Conor McBride ctm at cs.nott.ac.uk
Tue Jan 4 05:23:13 EST 2005

```ajb at spamcop.net wrote:
> G'day all.
>
> Quoting Conor McBride <ctm at cs.nott.ac.uk>:
>
>
>>Where now? Well, counterexample fiends who want to provoke Oleg into
>>inventing a new recipe had better write down a higher-order example.
>>I just did, then deleted it. Discretion is the better part of valour.
>
>
> Thankfully, I'm the sort of person who doesn't know when to stop.
>
> Is this the sort of thing you had in mind?
>
> <<
> -- WARNING: This code is untested under GHC HEAD
>
> data State s a
>   = Bind :: State s a -> (a -> State s b) -> State s b
>   | Return :: a -> State s a
>   | Get :: State s s
>   | Put :: s -> State s ()

Well, it's certainly higher-order, and the polymorphism might be amusing.
Obviously the interesting thing is Bind.

The idea is to have a class GoodState e s a capturing the good guys. The
hard part is expressing that the Kleisli arrow always makes good.

-- boring bits
data State s a = forall e. GoodState e s a => State e
class GoodState e s a where {}

data Return a = Return a
instance GoodState (Return a) s a where {}

data Get = Get
instance GoodState Get s s where {}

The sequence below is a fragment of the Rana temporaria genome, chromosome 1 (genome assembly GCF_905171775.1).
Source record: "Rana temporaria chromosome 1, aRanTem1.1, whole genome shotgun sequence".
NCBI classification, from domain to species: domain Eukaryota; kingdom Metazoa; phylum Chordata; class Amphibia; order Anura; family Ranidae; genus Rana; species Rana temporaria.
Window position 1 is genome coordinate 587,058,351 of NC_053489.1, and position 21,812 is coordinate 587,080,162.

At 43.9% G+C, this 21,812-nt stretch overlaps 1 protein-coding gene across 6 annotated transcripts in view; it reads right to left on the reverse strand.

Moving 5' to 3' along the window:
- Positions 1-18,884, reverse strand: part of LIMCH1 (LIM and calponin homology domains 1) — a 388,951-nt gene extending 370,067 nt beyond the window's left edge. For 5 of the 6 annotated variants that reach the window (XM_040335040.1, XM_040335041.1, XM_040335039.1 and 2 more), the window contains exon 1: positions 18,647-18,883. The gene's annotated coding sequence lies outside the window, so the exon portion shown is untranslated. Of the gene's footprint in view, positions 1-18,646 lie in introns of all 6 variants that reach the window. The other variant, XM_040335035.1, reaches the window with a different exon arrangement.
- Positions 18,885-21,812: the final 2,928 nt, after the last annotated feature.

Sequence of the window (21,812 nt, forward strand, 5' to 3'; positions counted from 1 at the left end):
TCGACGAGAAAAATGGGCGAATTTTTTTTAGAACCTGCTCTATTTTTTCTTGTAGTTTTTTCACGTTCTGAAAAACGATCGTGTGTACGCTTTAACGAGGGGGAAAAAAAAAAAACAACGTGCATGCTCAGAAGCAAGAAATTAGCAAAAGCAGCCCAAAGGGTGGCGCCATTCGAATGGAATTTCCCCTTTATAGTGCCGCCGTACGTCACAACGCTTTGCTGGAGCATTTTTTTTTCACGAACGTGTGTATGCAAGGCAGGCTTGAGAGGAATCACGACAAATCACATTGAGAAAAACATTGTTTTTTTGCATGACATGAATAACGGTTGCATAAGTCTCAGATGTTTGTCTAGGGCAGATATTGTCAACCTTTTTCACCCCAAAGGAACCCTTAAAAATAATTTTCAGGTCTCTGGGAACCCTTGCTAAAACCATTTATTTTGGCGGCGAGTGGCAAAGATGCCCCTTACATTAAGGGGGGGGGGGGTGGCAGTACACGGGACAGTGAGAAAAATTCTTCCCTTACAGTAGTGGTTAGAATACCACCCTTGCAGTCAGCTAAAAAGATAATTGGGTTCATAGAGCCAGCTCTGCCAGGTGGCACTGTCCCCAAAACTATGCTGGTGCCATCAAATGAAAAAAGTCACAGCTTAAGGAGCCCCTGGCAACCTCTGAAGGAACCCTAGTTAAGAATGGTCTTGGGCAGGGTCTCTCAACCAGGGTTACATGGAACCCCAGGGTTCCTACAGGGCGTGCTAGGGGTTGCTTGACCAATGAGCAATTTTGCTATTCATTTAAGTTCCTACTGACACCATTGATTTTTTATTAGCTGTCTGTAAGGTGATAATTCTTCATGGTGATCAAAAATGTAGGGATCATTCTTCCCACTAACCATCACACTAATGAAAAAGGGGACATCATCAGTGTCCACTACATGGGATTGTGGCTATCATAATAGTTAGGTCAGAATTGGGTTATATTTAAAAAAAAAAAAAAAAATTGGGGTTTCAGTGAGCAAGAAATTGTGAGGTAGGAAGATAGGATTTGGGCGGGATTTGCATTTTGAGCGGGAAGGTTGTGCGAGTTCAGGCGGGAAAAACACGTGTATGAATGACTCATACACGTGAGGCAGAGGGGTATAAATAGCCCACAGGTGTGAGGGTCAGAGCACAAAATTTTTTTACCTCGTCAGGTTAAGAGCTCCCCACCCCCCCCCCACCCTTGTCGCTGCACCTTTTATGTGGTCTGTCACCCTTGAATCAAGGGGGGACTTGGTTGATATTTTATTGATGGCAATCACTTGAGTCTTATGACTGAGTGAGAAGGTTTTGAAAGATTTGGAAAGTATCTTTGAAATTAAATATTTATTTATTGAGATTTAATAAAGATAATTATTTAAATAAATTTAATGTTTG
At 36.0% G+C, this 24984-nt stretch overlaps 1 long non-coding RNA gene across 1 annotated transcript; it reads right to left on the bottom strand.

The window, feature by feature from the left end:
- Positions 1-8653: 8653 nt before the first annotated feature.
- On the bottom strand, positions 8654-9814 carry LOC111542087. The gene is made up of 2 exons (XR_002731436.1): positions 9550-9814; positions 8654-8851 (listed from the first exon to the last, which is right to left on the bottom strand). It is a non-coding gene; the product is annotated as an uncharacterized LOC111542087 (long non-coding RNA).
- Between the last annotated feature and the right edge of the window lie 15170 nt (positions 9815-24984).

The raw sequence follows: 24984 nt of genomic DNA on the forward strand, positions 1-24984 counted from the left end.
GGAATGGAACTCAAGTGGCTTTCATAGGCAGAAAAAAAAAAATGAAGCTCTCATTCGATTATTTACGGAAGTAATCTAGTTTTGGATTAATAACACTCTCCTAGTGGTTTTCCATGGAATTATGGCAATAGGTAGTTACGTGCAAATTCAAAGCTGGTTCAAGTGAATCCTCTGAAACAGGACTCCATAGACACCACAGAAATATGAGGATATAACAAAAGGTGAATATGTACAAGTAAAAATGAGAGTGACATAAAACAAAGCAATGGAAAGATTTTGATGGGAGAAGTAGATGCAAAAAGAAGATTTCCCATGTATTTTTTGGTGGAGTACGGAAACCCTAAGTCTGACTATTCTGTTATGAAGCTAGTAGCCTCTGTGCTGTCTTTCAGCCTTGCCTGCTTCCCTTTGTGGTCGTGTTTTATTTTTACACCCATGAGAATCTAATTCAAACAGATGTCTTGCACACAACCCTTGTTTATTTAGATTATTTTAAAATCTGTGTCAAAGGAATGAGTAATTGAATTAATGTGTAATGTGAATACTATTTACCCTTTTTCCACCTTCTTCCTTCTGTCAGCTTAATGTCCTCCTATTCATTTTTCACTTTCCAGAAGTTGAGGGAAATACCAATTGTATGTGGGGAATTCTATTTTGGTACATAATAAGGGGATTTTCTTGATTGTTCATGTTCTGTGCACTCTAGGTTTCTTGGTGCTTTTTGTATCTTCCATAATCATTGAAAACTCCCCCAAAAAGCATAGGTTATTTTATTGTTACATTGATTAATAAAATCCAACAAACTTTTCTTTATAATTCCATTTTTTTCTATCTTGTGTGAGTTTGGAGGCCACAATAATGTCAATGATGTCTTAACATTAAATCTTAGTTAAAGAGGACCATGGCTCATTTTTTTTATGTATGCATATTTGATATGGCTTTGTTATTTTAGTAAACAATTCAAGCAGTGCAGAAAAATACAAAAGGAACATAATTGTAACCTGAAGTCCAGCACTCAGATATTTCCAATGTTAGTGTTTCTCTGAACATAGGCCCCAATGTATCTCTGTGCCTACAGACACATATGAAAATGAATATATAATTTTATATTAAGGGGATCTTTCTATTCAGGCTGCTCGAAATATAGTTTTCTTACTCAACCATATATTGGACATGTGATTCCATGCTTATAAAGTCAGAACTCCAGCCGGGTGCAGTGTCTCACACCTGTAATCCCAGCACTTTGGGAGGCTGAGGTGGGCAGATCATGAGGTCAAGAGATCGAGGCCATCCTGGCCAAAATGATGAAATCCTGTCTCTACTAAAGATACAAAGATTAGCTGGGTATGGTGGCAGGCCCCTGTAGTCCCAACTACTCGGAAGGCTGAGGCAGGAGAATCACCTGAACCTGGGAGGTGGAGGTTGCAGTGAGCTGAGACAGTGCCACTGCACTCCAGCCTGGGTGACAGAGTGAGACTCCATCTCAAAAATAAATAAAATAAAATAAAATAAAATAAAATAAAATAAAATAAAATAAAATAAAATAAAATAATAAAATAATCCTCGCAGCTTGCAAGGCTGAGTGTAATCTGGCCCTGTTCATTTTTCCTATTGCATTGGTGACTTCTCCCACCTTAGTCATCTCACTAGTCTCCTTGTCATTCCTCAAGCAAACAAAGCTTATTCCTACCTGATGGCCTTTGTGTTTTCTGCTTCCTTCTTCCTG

data Put s = Put s
instance GoodState (Put s) s () where {}

-- now we've got work to do
{- tempting, but wrong (why?)
data Bind e f
instance (GoodState ea s a, GoodState eb s b) =>
GoodState (Bind ea (a -> eb)) s b
-}

-- this looks better
data Bind s a b = Bind (State s a) (a -> State s b)
instance GoodState (Bind s a b e) s b

Actually, that's a clue towards a better recipe...

The trouble with this example is that, although higher-order at
the data level, we don't need a higher-order constraint to
make the function produce goodness, because we can use a first-order
constraint in an existential type. That trick might get us a long
way.

The potential villains of the piece are
(i)  higher-order constraints  (GoodInput this => GoodOutput that)
(ii) polymorphic constraints---how does one abstract over, say,
numerically indexed families?

But thank you for that example because
(i)  it's a good example of an idiom of dependently typed
programming---turning combinators into constructors;
(exercise: why is parsing an application of the
remainder theorem?)
(ii) it has been suitably provocative, at least in my head

Cheers

Conor

--
http://www.cs.nott.ac.uk/~ctm
```